Mob Rules (album)

Mob Rules
Studio album by
Released4 November 1981
StudioRecord Plant, Los Angeles, California
GenreHeavy metal
Warner Bros. (US/Canada)
ProducerMartin Birch
Black Sabbath chronology
Heaven and Hell
Mob Rules
Born Again
Singles from Mob Rules
  1. "The Mob Rules"
    Released: 1981
  2. "Turn Up the Night"
    Released: 1982
Professional ratings
Review scores
Allmusic4/5 stars[1]
Rolling Stone1/5 stars[2]
The Rolling Stone Album Guide3/5 stars[3]
Martin Popoff10/10 stars[4]

Mob Rules is the 10th studio album by English heavy metal band Black Sabbath, released in November 1981. It followed 1980's Heaven and Hell, and it was the second and last Black Sabbath studio album to feature lead vocalist Ronnie James Dio prior to the 1992 album Dehumanizer.[5]

Produced and engineered by Martin Birch, the album received an expanded edition release in 2010.


The first new recording Black Sabbath made after the Heaven and Hell album was a version of the title track "The Mob Rules" for the soundtrack of the film Heavy Metal. The track "E5150" is also heard in the film but not included on the soundtrack. According to guitarist Tony Iommi's autobiography Iron Man: My Journey Through Heaven & Hell with Black Sabbath, the band began writing and rehearsing songs for Mob Rules at a rented house in Toluca Lake in Los Angeles. Initially the band hoped to record in their own studio to save money and actually purchased a sound desk; but, according to Iommi, "We just couldn't get a guitar sound. We tried it in the studio. We tried it in the hallway. We tried it everywhere but it just wasn't working. We'd bought a studio and it wasn't working!" The band eventually recorded the album at the Record Plant in Los Angeles.

Mob Rules was the first Sabbath album to feature Vinny Appice on drums, who had replaced original member Bill Ward in the middle of the Heaven and Hell tour.[6] Asked by Joe Matera in 2007 if working with a new drummer was jarring after so many years, bassist and lyricist Geezer Butler replied, "No, because Vinnie was a big fan of the band and loved Bill's playing. Bill was one of his favourite drummers and so he knew all his parts and my bass parts and he adjusted accordingly to everybody in the band. He was brilliant. He came in and totally filled in Bill's shoes."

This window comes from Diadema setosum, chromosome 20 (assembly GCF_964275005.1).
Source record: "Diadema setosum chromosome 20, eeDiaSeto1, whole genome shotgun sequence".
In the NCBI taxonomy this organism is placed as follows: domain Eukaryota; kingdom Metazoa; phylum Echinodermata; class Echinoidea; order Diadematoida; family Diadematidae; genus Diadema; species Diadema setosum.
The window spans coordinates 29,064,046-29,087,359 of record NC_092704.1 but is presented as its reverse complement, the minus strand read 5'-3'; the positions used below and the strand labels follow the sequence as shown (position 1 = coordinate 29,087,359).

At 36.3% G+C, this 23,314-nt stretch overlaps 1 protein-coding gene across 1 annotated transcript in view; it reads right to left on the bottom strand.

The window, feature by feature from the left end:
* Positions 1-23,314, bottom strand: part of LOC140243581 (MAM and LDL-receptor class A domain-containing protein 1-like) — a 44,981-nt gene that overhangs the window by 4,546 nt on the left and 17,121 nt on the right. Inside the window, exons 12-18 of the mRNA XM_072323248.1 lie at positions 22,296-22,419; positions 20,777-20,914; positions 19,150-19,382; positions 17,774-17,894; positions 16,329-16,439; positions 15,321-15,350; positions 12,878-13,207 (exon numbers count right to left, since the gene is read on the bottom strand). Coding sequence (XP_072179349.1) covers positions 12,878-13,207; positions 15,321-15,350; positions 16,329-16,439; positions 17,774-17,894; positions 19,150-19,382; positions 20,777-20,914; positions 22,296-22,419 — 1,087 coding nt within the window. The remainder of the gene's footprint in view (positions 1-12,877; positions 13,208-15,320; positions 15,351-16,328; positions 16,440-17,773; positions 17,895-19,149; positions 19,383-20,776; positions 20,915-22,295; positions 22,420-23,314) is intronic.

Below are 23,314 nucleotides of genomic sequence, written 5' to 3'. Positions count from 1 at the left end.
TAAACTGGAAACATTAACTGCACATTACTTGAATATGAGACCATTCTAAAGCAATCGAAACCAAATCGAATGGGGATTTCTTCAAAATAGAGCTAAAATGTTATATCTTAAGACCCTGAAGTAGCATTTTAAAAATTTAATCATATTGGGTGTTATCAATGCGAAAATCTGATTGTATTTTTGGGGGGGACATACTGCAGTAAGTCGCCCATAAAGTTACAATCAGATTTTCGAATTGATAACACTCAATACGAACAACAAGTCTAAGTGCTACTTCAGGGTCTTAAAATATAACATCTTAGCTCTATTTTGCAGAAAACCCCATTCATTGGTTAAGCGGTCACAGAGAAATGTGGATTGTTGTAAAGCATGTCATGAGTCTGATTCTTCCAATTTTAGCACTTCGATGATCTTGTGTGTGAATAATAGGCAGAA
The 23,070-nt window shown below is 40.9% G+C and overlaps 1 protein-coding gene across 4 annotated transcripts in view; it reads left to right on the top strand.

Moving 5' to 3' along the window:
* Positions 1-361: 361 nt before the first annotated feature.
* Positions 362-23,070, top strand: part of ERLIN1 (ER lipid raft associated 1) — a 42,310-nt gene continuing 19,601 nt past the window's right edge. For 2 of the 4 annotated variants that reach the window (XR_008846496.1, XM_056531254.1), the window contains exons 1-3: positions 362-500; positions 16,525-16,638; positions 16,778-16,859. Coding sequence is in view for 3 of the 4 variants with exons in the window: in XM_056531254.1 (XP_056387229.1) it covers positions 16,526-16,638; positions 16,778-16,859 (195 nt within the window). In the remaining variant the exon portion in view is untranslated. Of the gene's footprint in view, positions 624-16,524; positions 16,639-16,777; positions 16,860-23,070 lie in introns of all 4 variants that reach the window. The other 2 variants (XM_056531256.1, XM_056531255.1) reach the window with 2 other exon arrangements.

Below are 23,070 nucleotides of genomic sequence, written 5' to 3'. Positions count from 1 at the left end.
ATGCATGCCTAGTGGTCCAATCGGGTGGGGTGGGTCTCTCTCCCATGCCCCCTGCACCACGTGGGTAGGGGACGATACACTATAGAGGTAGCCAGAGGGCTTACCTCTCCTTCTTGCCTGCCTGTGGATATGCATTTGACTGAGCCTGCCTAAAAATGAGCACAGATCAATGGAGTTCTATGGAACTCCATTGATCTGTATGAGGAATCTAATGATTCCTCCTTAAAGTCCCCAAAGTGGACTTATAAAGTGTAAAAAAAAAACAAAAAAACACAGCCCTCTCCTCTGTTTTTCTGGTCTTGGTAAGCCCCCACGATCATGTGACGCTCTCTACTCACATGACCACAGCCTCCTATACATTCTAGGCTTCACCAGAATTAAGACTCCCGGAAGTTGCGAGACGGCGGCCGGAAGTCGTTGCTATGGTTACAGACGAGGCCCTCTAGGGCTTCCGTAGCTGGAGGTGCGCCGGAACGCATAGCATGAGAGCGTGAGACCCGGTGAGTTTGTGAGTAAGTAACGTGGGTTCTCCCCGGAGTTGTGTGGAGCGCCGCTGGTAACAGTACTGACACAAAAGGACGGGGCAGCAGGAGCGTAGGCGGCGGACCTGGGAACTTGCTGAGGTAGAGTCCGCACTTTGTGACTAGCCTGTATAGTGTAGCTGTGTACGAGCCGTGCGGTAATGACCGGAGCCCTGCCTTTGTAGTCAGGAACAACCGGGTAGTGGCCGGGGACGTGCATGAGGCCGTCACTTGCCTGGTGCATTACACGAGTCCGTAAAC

In an interview for the concert film Neon Nights: 30 Years of Heaven and Hell, Butler cites "The Sign of the Southern Cross" as his favourite Mob Rules track because "it gave me a chance to experiment with some bass effects". The album was the last time the band worked with producer and engineer Martin Birch, who went on to work with Iron Maiden until his retirement in 1992. Iommi explained to Guitar World in 1992, "We were all going through a lot of problems at that time, most of it related to drugs. Even the producer, Martin Birch, was having drug problems, and it hurt the sound of that record. Once that happens to your producer, you’re really screwed."

Mob Rules would be singer Ronnie James Dio's second and final studio recording with Black Sabbath until the Mob Rules-era line-up reunited for 1992's Dehumanizer. The seeds of discontent appear to have sprouted when Dio was offered a solo deal by Warner Brothers, with Iommi stating in his memoir, "After the (Heaven and Hell) record became such a great success, Warner Brothers extended the contract at the same time, offering Ronnie a solo deal. That felt a bit odd to us, because we were a band and we didn't want to separate anybody." Dio confided in an interview on the Neon Nights: 30 Years of Heaven and Hell DVD that the recording of Mob Rules was far more difficult for him than Heaven and Hell because "we approached the writing very much differently than the first one. Geezer had gone so we wrote in a very controlled environment in a living room with little amplifiers. And with Mob Rules we hired a studio, turned up as loud as possible and smashed through it all. So it made for a different kind of an attitude".

Iommi reflected to Guitar World in 1992, "Mob Rules was a confusing album for us. We started writing songs differently for some reason, and ended up not using a lot of really great material. That line-up was really great, and the whole thing fell apart for very silly reasons — we were all acting like children." The major problem, noted by Mick Wall in his book Black Sabbath: Symptom of the Universe, was that the balance of power within the band had shifted: "With Bill and Ozzy happy to leave the heavy lifting to Tony and Geezer, in terms of songwriting, coming into the studio only when they were called, even as their flair deserted them over the final, dismal Ozzy-era albums, at least everybody knew where they stood. Now, though, the creative chemistry had shifted."

"I still like that album," Iommi reflected in 1997.[7]

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